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February 6. 2018

How to Transition Younger Children to Independence

In grade two or even grade three, you may have students who are just beginning to sustain attention to texts and have little experience managing themselves independently. You may want to structure the independent work period so that it includes three independent tasks:

  • Reading books of their choice.
  • Writing in a reader’s notebook.
  • Completing one carefully designed word study/phonics activity with a partner.

The word-study activity can be an outcome of the phonics/word-study minilesson that you teach at another part of the day. These activities can be individual or involve partners or a group of four using quiet voices. Students can learn to complete three tasks during the alloted time.

When students are called to the guided reading group during independent work time, they set aside their materials and go to the group. Then, they return to whatever they were doing. This kind of transition may not be needed very long as students begin to build stamina for reading for increasing amounts of time.

From Guided Reading: Responsive Teaching Across the Grades by Irene C. Fountas and Gay Su Pinnell. Copyright (C) 2017 by Irene C. Fountas and Gay Su Pinnell. Published by Heinemann.

February 2. 2018

FAQ Friday - 2/2/18

Q: Is the Fountas & Pinnell Benchmark Assessment standardized assessment?

A: Yes. The administration, coding, scoring, and interpretation are completed using standardized procedures to ensure reliable results. We expect that once you get the standardized results, you will review each child’s data to make good judgments for instruction. Good teacher decisions based on data are essential.

January 30. 2018

Ask Meli! January, 2018

We hope everyone is settling back to school after the holiday break, and discovering lots of new books! Meli continues to receive wonderful letters from her fans. She is always so impressed with how well the letters are written, and she enjoys looking on a map to see where her fans are from. If you can find Massachusetts on a map, you will see where Meli lives! 

Here are some questions from her friends at Hilltop Elementary School in Glen Burnie, MD.

Dear Meli,

Q: My name is Darlin. I go to Hilltop Elementary in Maryland. I just read Meli at the Vet. Were you sad in the vet? Love, Darlin

: Hi Darlin! I was a little nervous when I went to the vet. I know the vet helps me stay healthy, so I'm happy that she takes care of me! I really loved how colorful your letter was! Keep reading! Woof! –Meli More...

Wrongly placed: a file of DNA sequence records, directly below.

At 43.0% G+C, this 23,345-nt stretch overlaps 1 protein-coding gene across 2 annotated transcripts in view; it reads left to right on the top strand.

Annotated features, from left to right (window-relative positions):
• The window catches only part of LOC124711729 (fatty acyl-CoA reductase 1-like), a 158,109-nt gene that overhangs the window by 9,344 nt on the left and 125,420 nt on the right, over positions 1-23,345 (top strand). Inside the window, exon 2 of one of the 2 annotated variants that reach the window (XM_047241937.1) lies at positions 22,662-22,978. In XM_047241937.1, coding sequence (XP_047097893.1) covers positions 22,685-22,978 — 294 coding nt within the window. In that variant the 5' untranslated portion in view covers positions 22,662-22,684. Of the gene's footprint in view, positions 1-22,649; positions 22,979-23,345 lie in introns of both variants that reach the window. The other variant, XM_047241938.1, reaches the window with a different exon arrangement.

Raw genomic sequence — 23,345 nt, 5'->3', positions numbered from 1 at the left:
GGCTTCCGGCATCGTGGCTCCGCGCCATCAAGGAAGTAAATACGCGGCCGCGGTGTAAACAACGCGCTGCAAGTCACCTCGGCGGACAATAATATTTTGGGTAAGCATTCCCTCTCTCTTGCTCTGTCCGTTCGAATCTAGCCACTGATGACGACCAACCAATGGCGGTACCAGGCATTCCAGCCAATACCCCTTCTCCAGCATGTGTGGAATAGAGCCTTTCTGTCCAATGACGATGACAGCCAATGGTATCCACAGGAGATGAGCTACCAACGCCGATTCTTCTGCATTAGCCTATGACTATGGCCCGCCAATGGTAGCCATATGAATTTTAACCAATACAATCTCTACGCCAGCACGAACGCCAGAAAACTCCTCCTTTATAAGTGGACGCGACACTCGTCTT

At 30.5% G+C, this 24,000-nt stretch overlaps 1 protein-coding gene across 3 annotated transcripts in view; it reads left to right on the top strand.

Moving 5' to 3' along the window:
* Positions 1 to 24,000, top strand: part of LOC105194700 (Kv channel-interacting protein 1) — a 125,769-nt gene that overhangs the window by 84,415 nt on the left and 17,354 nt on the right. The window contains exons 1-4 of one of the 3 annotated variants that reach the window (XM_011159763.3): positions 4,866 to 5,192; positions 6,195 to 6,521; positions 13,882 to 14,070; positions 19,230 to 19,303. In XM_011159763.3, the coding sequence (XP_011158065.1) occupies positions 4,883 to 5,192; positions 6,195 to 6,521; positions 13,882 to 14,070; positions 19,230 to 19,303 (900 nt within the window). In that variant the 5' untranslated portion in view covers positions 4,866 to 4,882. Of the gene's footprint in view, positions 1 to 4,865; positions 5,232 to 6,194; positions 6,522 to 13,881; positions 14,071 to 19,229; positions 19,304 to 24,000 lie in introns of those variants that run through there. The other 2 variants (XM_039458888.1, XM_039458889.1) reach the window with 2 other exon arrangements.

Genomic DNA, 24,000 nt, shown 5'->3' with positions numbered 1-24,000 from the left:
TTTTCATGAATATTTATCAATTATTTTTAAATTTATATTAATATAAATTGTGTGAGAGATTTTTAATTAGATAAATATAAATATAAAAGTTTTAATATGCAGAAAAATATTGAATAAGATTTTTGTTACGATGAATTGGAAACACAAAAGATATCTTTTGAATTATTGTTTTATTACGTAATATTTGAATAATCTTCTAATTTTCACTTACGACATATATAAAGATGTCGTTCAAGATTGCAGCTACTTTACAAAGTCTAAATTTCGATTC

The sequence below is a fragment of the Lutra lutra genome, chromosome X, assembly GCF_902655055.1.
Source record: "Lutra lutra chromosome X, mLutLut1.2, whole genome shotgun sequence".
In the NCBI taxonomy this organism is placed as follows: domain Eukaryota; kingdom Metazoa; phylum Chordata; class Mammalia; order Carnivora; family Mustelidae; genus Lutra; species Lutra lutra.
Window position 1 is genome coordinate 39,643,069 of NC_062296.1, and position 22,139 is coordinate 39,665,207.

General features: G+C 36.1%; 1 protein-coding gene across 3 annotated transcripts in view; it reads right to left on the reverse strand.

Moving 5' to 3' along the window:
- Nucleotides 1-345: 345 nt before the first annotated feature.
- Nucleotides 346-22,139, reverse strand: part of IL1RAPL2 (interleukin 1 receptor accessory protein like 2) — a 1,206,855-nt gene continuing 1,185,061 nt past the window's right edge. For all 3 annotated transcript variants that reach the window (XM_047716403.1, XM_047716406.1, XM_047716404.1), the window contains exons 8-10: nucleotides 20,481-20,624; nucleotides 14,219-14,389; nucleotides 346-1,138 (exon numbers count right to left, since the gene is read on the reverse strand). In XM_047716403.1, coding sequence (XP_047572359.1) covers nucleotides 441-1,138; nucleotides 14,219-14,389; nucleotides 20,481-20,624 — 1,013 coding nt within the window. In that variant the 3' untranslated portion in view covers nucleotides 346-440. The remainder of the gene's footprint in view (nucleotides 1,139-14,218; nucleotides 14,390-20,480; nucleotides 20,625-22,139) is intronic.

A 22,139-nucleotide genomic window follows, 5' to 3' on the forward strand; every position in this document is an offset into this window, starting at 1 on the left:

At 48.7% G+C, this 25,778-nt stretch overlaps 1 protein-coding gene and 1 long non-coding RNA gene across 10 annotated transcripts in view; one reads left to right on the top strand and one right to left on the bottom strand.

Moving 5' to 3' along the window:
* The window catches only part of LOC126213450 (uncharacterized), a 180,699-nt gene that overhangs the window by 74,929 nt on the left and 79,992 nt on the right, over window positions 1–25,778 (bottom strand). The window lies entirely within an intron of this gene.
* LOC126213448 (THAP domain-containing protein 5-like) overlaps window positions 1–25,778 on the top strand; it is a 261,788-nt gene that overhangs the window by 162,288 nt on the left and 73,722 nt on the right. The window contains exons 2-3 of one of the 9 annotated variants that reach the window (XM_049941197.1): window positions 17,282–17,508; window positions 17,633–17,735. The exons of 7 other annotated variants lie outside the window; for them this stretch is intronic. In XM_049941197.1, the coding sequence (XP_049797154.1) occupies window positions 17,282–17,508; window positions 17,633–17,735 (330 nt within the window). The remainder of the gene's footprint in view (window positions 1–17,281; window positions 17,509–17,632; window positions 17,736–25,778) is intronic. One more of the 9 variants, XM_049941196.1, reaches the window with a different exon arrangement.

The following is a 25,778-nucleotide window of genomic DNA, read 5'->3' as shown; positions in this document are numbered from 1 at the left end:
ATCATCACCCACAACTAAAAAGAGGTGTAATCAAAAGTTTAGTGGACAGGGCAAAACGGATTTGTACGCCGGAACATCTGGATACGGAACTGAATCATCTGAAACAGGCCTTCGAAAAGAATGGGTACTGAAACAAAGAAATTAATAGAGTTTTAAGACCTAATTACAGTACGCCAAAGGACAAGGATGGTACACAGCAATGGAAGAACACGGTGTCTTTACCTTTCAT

January 30. 2018

7 Tips for Engaging Struggling Readers in Independent Reading

As they engage in independent reading, students have many opportunities to process texts with ease and understanding. You'll want to guide struggling readers as they select books for themselves, but ultimately they must have the motivation of choice. Initially, they may wish to pretend to read harder books, but this is completely non-productive. Of all the students in the class, it is most important for struggling readers to successfully engage in independent processing. Here are several suggestions:

  1. Determine students' reading levels.
  2. Include in the classroom collection a good selection of books that are within students' reading ranges. Look for books that are interesting, and include a good variety. Informational texts may be especially helpful.
  3. Emphasize in minilessons the importance of selecting books that are interesting and "just right" for readers at the time.
  4. Create a supportive social environment in which individual selections are valued.
  5. Present both higher- and lower-level books in your "book talks" (short reviews to interest students in books).
  6. For students having special difficulty, pre-select some books from which these students then have a limited choice.
  7. Use individual conferences to support student reading and help students "rehearse" what to write about or talk about relative to their reading.

From When Readers Struggle: Teaching That Works by Irene C. Fountas and Gay Su Pinnell. Copyright (C) 2009 by Irene C. Fountas and Gay Su Pinnell. Published by Heinemann.
January 26. 2018

TWITTER CHAT RECAP: Choice and Why It Matters

On Thursday, January 26th, Irene C. Fountas and Gay Su Pinnell hosted a Twitter Chat on Choice and Why It Matters. People from all over the country to join the conversation on the importance of student choice in the classroom. Some favorite tweets included:

Independent reading is really the goal of all reading instruction. What children can do for themselves is what matters most, and they become more proficient in reading on their own by engaging and thinking and talking about books with others. More...
January 26. 2018

FAQ Friday - 1/26/18

Q: What if my Leveled Literacy Intervention (LLI) group reaches the end of a level and I am not sure they are ready to move to the next level?

A: Look carefully at the recent reading records. Then look at the first lesson for the next higher level. If you think they need more time, “borrow” from the same level in one of the other LLI systems. If you don’t have the other systems, then find more books on the same level and create your own lessons using the same lesson framework. Review the phonics and word work from the level you are just finishing. Be sure you are teaching hard for areas that are holding them back. When children are ready to move up in the text level, recent reading records should show (1) high accuracy rates, (2) evidence of fluent reading (after level C), and (3) good comprehension.